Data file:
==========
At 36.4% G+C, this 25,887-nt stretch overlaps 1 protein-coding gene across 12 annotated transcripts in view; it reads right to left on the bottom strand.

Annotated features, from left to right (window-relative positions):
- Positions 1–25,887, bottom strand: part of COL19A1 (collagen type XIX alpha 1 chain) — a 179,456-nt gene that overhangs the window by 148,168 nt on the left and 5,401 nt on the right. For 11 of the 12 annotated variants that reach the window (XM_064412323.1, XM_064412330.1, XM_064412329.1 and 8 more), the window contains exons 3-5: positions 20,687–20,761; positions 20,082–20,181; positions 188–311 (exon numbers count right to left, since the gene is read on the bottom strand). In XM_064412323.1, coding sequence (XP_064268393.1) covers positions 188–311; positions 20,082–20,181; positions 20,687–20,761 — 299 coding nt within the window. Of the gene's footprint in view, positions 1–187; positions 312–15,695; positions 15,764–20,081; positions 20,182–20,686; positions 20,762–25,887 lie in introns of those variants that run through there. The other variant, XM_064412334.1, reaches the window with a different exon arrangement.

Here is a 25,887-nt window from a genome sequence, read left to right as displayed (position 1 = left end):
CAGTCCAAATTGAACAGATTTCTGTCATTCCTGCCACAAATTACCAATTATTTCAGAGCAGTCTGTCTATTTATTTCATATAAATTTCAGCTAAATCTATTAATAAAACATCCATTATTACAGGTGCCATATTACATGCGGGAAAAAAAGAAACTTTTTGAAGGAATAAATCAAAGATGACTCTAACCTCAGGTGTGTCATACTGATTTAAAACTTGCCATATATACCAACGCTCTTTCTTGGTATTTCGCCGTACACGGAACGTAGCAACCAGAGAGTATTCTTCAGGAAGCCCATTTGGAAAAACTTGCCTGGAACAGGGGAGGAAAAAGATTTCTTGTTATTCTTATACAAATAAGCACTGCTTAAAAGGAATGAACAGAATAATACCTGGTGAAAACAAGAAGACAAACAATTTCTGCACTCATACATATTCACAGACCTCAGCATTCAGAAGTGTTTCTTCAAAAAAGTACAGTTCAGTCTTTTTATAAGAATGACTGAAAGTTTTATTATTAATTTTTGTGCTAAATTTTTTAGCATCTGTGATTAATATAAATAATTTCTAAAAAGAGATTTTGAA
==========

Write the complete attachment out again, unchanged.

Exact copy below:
At 36.4% G+C, this 25,887-nt stretch overlaps 1 protein-coding gene across 12 annotated transcripts in view; it reads right to left on the bottom strand.

Annotated features, from left to right (window-relative positions):
- Positions 1–25,887, bottom strand: part of COL19A1 (collagen type XIX alpha 1 chain) — a 179,456-nt gene that overhangs the window by 148,168 nt on the left and 5,401 nt on the right. For 11 of the 12 annotated variants that reach the window (XM_064412323.1, XM_064412330.1, XM_064412329.1 and 8 more), the window contains exons 3-5: positions 20,687–20,761; positions 20,082–20,181; positions 188–311 (exon numbers count right to left, since the gene is read on the bottom strand). In XM_064412323.1, coding sequence (XP_064268393.1) covers positions 188–311; positions 20,082–20,181; positions 20,687–20,761 — 299 coding nt within the window. Of the gene's footprint in view, positions 1–187; positions 312–15,695; positions 15,764–20,081; positions 20,182–20,686; positions 20,762–25,887 lie in introns of those variants that run through there. The other variant, XM_064412334.1, reaches the window with a different exon arrangement.

Here is a 25,887-nt window from a genome sequence, read left to right as displayed (position 1 = left end):
CAGTCCAAATTGAACAGATTTCTGTCATTCCTGCCACAAATTACCAATTATTTCAGAGCAGTCTGTCTATTTATTTCATATAAATTTCAGCTAAATCTATTAATAAAACATCCATTATTACAGGTGCCATATTACATGCGGGAAAAAAAGAAACTTTTTGAAGGAATAAATCAAAGATGACTCTAACCTCAGGTGTGTCATACTGATTTAAAACTTGCCATATATACCAACGCTCTTTCTTGGTATTTCGCCGTACACGGAACGTAGCAACCAGAGAGTATTCTTCAGGAAGCCCATTTGGAAAAACTTGCCTGGAACAGGGGAGGAAAAAGATTTCTTGTTATTCTTATACAAATAAGCACTGCTTAAAAGGAATGAACAGAATAATACCTGGTGAAAACAAGAAGACAAACAATTTCTGCACTCATACATATTCACAGACCTCAGCATTCAGAAGTGTTTCTTCAAAAAAGTACAGTTCAGTCTTTTTATAAGAATGACTGAAAGTTTTATTATTAATTTTTGTGCTAAATTTTTTAGCATCTGTGATTAATATAAATAATTTCTAAAAAGAGATTTTGAA